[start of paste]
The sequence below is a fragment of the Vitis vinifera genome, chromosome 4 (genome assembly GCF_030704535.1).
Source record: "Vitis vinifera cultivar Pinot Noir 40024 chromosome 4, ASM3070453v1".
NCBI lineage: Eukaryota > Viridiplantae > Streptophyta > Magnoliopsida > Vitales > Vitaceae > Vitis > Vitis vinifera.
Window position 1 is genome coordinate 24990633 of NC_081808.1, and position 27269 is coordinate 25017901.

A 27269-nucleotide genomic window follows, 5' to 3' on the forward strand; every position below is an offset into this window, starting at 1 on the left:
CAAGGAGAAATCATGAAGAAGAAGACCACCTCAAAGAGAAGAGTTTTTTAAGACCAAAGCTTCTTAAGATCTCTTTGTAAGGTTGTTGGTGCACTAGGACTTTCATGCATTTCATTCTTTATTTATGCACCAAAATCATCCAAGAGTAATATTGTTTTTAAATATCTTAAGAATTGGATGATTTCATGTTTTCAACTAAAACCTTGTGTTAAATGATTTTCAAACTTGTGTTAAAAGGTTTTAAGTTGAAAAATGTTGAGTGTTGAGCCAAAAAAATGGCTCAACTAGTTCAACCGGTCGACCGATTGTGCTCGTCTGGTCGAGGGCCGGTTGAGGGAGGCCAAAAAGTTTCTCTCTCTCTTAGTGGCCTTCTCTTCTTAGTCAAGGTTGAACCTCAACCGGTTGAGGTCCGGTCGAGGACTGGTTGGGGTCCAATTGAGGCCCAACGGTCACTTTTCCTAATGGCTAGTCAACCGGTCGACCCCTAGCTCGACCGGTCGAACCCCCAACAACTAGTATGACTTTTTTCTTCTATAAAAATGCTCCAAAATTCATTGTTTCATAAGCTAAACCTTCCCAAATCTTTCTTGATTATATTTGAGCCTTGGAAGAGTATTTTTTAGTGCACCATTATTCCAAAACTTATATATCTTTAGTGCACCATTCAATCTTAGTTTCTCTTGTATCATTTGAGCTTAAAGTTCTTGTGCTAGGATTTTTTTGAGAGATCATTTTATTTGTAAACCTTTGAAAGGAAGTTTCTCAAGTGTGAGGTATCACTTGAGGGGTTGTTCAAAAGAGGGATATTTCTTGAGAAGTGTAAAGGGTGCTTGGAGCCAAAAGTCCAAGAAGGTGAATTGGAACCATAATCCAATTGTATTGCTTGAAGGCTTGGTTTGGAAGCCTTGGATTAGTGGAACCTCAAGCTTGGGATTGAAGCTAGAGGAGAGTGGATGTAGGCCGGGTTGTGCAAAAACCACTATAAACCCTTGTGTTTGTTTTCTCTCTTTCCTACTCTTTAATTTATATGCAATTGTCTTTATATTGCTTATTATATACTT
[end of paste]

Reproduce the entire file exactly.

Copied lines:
The sequence below is a fragment of the Vitis vinifera genome, chromosome 4 (genome assembly GCF_030704535.1).
Source record: "Vitis vinifera cultivar Pinot Noir 40024 chromosome 4, ASM3070453v1".
NCBI lineage: Eukaryota > Viridiplantae > Streptophyta > Magnoliopsida > Vitales > Vitaceae > Vitis > Vitis vinifera.
Window position 1 is genome coordinate 24990633 of NC_081808.1, and position 27269 is coordinate 25017901.

A 27269-nucleotide genomic window follows, 5' to 3' on the forward strand; every position below is an offset into this window, starting at 1 on the left:
CAAGGAGAAATCATGAAGAAGAAGACCACCTCAAAGAGAAGAGTTTTTTAAGACCAAAGCTTCTTAAGATCTCTTTGTAAGGTTGTTGGTGCACTAGGACTTTCATGCATTTCATTCTTTATTTATGCACCAAAATCATCCAAGAGTAATATTGTTTTTAAATATCTTAAGAATTGGATGATTTCATGTTTTCAACTAAAACCTTGTGTTAAATGATTTTCAAACTTGTGTTAAAAGGTTTTAAGTTGAAAAATGTTGAGTGTTGAGCCAAAAAAATGGCTCAACTAGTTCAACCGGTCGACCGATTGTGCTCGTCTGGTCGAGGGCCGGTTGAGGGAGGCCAAAAAGTTTCTCTCTCTCTTAGTGGCCTTCTCTTCTTAGTCAAGGTTGAACCTCAACCGGTTGAGGTCCGGTCGAGGACTGGTTGGGGTCCAATTGAGGCCCAACGGTCACTTTTCCTAATGGCTAGTCAACCGGTCGACCCCTAGCTCGACCGGTCGAACCCCCAACAACTAGTATGACTTTTTTCTTCTATAAAAATGCTCCAAAATTCATTGTTTCATAAGCTAAACCTTCCCAAATCTTTCTTGATTATATTTGAGCCTTGGAAGAGTATTTTTTAGTGCACCATTATTCCAAAACTTATATATCTTTAGTGCACCATTCAATCTTAGTTTCTCTTGTATCATTTGAGCTTAAAGTTCTTGTGCTAGGATTTTTTTGAGAGATCATTTTATTTGTAAACCTTTGAAAGGAAGTTTCTCAAGTGTGAGGTATCACTTGAGGGGTTGTTCAAAAGAGGGATATTTCTTGAGAAGTGTAAAGGGTGCTTGGAGCCAAAAGTCCAAGAAGGTGAATTGGAACCATAATCCAATTGTATTGCTTGAAGGCTTGGTTTGGAAGCCTTGGATTAGTGGAACCTCAAGCTTGGGATTGAAGCTAGAGGAGAGTGGATGTAGGCCGGGTTGTGCAAAAACCACTATAAACCCTTGTGTTTGTTTTCTCTCTTTCCTACTCTTTAATTTATATGCAATTGTCTTTATATTGCTTATTATATACTT